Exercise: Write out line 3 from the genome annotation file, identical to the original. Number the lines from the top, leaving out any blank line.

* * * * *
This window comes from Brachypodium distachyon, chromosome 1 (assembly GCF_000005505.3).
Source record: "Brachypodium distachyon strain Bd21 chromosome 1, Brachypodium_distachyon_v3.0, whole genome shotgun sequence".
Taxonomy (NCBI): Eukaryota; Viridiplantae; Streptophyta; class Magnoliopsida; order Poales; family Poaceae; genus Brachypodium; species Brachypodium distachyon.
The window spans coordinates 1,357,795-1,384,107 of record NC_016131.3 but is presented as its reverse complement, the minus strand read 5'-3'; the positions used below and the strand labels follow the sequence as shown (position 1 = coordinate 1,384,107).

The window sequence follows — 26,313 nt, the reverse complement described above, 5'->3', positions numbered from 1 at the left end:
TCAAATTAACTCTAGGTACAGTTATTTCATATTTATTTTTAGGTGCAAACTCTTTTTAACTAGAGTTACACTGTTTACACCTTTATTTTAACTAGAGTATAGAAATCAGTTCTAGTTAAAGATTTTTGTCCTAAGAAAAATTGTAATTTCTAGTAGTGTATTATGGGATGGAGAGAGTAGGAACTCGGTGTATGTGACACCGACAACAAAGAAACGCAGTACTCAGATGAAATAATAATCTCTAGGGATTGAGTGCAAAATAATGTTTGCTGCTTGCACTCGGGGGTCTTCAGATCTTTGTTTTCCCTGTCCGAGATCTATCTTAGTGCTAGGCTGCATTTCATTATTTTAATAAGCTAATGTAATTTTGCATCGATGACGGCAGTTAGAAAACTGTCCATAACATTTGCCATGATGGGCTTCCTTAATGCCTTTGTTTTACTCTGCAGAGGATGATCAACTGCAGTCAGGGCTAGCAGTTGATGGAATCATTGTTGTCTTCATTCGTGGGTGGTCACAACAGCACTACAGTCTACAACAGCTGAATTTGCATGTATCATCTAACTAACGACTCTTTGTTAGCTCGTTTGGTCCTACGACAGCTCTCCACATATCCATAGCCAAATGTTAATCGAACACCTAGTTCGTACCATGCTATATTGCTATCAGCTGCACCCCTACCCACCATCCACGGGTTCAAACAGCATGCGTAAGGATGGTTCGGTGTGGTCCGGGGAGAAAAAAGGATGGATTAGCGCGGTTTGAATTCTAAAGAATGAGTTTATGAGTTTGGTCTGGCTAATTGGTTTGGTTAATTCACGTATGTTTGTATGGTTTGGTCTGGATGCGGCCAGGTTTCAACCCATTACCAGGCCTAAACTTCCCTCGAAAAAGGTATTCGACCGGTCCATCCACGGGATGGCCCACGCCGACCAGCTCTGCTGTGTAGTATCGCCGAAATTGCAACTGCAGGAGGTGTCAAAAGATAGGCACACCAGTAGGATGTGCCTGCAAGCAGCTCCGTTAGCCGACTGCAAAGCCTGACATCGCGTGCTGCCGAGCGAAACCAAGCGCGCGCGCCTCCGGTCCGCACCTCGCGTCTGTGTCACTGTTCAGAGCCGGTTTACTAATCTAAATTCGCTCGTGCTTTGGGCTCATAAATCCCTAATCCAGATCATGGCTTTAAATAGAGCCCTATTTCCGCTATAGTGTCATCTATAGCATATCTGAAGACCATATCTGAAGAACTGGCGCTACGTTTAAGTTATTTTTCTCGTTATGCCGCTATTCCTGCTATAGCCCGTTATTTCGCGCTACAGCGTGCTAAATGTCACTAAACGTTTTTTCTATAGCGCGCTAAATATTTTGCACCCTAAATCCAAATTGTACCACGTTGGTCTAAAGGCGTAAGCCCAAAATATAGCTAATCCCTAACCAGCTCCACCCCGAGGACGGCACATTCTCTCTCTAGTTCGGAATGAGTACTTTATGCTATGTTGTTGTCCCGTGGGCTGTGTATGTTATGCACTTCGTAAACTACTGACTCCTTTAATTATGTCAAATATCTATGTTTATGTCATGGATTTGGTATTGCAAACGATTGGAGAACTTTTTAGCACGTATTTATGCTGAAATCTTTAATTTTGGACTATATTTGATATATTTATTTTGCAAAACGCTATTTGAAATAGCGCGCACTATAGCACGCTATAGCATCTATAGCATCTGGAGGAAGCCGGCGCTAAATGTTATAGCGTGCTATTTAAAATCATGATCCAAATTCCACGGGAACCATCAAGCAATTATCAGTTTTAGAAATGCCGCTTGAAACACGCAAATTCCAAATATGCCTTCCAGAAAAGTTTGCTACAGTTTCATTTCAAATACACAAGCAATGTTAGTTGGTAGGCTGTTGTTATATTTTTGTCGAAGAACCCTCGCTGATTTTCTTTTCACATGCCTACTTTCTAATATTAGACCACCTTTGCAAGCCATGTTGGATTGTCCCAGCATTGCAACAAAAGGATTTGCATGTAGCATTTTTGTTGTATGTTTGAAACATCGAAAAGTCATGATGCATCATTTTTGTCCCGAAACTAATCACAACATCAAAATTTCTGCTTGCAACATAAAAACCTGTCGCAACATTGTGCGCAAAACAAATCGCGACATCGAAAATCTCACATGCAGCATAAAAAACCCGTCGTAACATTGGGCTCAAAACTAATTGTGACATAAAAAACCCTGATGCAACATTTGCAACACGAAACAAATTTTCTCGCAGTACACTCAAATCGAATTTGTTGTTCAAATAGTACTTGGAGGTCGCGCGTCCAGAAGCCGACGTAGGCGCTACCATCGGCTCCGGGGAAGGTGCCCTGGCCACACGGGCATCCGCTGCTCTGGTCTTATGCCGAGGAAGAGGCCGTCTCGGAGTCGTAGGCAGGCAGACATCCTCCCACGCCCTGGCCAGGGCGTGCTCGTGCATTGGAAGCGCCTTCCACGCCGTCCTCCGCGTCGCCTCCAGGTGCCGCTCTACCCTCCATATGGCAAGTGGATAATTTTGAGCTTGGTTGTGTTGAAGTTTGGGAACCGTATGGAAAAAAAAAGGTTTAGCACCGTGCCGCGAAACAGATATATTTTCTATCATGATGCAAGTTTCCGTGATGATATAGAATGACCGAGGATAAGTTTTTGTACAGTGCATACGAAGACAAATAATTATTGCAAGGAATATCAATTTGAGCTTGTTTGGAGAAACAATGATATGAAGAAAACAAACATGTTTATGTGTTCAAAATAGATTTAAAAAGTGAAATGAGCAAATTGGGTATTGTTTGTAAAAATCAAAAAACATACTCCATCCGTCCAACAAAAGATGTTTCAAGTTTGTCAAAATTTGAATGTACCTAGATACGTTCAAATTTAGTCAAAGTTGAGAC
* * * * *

Taxonomy (NCBI): Eukaryota; Viridiplantae; Streptophyta; class Magnoliopsida; order Poales; family Poaceae; genus Brachypodium; species Brachypodium distachyon.